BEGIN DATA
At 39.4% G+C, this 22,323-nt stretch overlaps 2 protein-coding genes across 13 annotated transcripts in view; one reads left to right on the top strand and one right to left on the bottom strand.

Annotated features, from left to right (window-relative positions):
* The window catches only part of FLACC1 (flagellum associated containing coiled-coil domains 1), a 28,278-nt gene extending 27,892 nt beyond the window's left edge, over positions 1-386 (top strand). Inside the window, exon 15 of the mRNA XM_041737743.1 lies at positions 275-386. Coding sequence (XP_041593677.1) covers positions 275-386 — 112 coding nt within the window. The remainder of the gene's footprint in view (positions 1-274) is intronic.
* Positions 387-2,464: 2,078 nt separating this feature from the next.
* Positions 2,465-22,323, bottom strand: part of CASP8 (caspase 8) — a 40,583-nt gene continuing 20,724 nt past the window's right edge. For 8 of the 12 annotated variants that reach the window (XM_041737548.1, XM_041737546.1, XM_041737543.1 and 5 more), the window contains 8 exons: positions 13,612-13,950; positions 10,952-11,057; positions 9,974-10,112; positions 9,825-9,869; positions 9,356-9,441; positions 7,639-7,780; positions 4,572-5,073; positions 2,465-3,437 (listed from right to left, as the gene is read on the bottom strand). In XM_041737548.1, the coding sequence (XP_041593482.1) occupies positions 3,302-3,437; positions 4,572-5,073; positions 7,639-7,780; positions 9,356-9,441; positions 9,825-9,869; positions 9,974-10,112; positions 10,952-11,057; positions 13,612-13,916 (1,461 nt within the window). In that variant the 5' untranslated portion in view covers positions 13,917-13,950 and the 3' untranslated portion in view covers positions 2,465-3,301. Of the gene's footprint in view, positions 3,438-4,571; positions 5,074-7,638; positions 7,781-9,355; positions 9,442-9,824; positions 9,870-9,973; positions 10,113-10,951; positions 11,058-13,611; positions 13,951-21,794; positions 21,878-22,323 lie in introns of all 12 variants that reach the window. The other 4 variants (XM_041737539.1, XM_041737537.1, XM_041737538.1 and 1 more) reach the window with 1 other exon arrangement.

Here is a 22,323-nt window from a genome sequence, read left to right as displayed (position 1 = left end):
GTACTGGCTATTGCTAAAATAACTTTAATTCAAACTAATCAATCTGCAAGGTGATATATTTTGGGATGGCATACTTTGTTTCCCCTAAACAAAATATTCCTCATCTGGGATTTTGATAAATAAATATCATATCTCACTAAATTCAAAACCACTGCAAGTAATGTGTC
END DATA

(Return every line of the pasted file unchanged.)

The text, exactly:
At 39.4% G+C, this 22,323-nt stretch overlaps 2 protein-coding genes across 13 annotated transcripts in view; one reads left to right on the top strand and one right to left on the bottom strand.

Annotated features, from left to right (window-relative positions):
* The window catches only part of FLACC1 (flagellum associated containing coiled-coil domains 1), a 28,278-nt gene extending 27,892 nt beyond the window's left edge, over positions 1-386 (top strand). Inside the window, exon 15 of the mRNA XM_041737743.1 lies at positions 275-386. Coding sequence (XP_041593677.1) covers positions 275-386 — 112 coding nt within the window. The remainder of the gene's footprint in view (positions 1-274) is intronic.
* Positions 387-2,464: 2,078 nt separating this feature from the next.
* Positions 2,465-22,323, bottom strand: part of CASP8 (caspase 8) — a 40,583-nt gene continuing 20,724 nt past the window's right edge. For 8 of the 12 annotated variants that reach the window (XM_041737548.1, XM_041737546.1, XM_041737543.1 and 5 more), the window contains 8 exons: positions 13,612-13,950; positions 10,952-11,057; positions 9,974-10,112; positions 9,825-9,869; positions 9,356-9,441; positions 7,639-7,780; positions 4,572-5,073; positions 2,465-3,437 (listed from right to left, as the gene is read on the bottom strand). In XM_041737548.1, the coding sequence (XP_041593482.1) occupies positions 3,302-3,437; positions 4,572-5,073; positions 7,639-7,780; positions 9,356-9,441; positions 9,825-9,869; positions 9,974-10,112; positions 10,952-11,057; positions 13,612-13,916 (1,461 nt within the window). In that variant the 5' untranslated portion in view covers positions 13,917-13,950 and the 3' untranslated portion in view covers positions 2,465-3,301. Of the gene's footprint in view, positions 3,438-4,571; positions 5,074-7,638; positions 7,781-9,355; positions 9,442-9,824; positions 9,870-9,973; positions 10,113-10,951; positions 11,058-13,611; positions 13,951-21,794; positions 21,878-22,323 lie in introns of all 12 variants that reach the window. The other 4 variants (XM_041737539.1, XM_041737537.1, XM_041737538.1 and 1 more) reach the window with 1 other exon arrangement.

Here is a 22,323-nt window from a genome sequence, read left to right as displayed (position 1 = left end):
GTACTGGCTATTGCTAAAATAACTTTAATTCAAACTAATCAATCTGCAAGGTGATATATTTTGGGATGGCATACTTTGTTTCCCCTAAACAAAATATTCCTCATCTGGGATTTTGATAAATAAATATCATATCTCACTAAATTCAAAACCACTGCAAGTAATGTGTC